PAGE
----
3. CBC staff analysis of data from Office of the New York City Comptroller, New York City Comprehensive Annual Financial Report, Fiscal Year 2001, Note E4,
  4. CBC staff analysis of data from Office of the New York City Comptroller, New York City Comprehensive Annual Financial Report, Fiscal Year 2005, Note E4,
  5. OPEB is not an equivalent liability to pensions because they are not explicitly protected in the State constitution from being “diminished or impaired” (Article V, Section 7) (Lippman v. Board of Education of the Sewanhaka Central High District 1985). However, GASB accounting standards note that governments have “an obligation to pay OPEB based on the retirement benefits promised to an employee in exchange for his or her services.” In New York City, the benefits are within the scope of collective bargaining and represent an obligation of the City, and State law requires collectively bargained benefits to continue even after expiration until a new contract is agreed upon (the Triborough Amendment to the Taylor Law).
  6. Office of the New York City Comptroller, New York City Comprehensive Annual Financial Report Fiscal Year 2010, p. 9,
  7. Office of the New York City Comptroller, New York City Comprehensive Annual Financial Report Fiscal Year 2011, p. 9,
  8. In 2013 the City switched from the Frozen Entry Age actuarial cost method to the Entry Age actuarial cost method, resulting in a decline in reported liabilities.
  9. New York City Administrative Code Section 12-126. Employees of New York City’s component units (Educational Construction Fund, Health and Hospitals Corporation, New York City Housing Authority, School Construction Authority, and the Municipal Water Finance Authority) are also eligible for OPEB. These employees are included in this analysis because the City is ultimately financially responsible for them. These units are responsible for less than 8 percent of the total OPEB liability.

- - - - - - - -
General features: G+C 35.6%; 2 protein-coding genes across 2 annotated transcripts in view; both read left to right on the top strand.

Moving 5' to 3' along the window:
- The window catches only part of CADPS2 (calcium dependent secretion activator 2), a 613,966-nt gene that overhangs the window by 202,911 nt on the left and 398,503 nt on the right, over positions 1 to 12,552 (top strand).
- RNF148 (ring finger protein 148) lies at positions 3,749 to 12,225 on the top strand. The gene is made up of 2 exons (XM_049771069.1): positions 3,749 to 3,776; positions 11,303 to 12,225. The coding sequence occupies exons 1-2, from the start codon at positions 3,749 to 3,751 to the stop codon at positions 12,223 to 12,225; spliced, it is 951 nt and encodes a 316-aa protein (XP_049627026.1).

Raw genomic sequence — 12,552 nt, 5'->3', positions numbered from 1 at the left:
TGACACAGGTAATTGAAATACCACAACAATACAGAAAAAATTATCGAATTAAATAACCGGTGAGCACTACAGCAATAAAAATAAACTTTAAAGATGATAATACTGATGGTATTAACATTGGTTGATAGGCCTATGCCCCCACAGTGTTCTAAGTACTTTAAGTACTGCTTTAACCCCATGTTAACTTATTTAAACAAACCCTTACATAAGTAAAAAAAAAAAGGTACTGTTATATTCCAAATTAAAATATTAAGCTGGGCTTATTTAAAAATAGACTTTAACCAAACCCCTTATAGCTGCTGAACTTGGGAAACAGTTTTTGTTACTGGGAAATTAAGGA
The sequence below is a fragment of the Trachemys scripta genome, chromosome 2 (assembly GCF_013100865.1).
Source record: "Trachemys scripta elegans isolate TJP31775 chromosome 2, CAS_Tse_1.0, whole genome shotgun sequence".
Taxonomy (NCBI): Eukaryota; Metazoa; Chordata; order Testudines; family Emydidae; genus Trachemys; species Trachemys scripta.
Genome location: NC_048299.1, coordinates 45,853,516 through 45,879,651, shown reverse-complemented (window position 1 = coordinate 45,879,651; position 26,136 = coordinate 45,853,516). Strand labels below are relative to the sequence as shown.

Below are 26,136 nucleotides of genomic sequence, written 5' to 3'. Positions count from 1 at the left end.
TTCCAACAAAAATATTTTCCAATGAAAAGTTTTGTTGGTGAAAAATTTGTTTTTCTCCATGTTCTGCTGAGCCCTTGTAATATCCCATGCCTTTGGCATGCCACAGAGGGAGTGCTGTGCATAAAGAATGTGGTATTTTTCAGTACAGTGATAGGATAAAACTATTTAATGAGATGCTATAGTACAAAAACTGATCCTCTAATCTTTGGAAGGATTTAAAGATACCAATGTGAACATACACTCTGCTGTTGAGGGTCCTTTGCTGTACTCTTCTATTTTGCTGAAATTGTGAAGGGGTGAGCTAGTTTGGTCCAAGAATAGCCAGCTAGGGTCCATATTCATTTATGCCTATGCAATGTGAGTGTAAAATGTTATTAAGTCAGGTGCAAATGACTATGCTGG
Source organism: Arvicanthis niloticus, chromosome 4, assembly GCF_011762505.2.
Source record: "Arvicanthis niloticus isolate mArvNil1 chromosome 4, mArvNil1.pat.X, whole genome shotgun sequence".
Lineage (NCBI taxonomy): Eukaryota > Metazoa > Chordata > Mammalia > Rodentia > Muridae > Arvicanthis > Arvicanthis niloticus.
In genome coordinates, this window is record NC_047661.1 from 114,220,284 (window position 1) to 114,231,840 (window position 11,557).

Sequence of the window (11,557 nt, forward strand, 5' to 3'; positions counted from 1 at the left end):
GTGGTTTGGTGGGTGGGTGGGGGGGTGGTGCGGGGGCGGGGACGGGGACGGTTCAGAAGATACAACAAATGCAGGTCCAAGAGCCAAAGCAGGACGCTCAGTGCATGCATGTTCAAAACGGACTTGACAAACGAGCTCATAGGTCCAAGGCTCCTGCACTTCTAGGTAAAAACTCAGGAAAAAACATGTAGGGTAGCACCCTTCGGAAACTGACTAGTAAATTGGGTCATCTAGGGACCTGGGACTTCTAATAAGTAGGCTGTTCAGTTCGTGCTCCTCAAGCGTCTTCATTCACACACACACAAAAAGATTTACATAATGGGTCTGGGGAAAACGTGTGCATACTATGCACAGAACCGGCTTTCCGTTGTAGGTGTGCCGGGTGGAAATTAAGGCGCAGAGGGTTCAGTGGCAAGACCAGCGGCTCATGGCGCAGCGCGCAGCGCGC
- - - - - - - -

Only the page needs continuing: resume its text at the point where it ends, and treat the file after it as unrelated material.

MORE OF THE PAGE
10. Dependent coverage under City OPEB programs ends when a retiree dies except for spouses (for life) and children (to age 26) of police or fire who die in the line of duty. Other surviving spouses of police, fire, correction, and sanitation may continue coverage for life by paying 102% of the stated premium. City of New York, Office of the Actuary, Summary of Other Postemployment Benefits Provided under the New York City Health Benefits Program in Accordance with GASB 74 and 75, For Fiscal Year Ended June 30, 2017 (June 30, 2016), p. 4-5,
  11. City of New York, Office of the Actuary, Summary of Other Postemployment Benefits Provided under the New York City Health Benefits Program in Accordance with GASB 74 and 75, for the Fiscal Year Ended June 30, 2017 (June 30, 2016) p. 18,
  12. City of New York, Office of the Actuary, Summary of Other Postemployment Benefits Provided under the New York City Health Benefits Program in Accordance with GASB 74 and 75, for the Fiscal Year Ended June 30, 2017 (June 30, 2016), p. 19, pdf.
  13. City of New York, Office of the Actuary, Summary of Other Postemployment Benefits Provided under the New York City Health Benefits Program in Accordance with GASB 74 and 75, for the Fiscal Year Ended June 30, 2017 (June 30, 2016), p. 19, pdf.
  14. City of New York, Office of the Actuary, Eleventh Annual Actuarial Valuation of Other Postemployment Benefits Provided Under the New York City Health Benefits Program (June 30, 2015), Appendix B, gov/assets/actuary/downloads/pdf/OPEB_Report_FY2016.pdf.
  15. Reimbursement includes the base Part B premium and any additional premium charged to high-income retirees. See: City of New York, Office of the Actuary, Summary of Other Postemployment Benefits Provided under the New York City Health Benefits Program in Accordance with GASB 74 and 75, for the Fiscal Year Ended June 30, 2017 (June 30, 2016), p. 7, port_FY2017.pdf.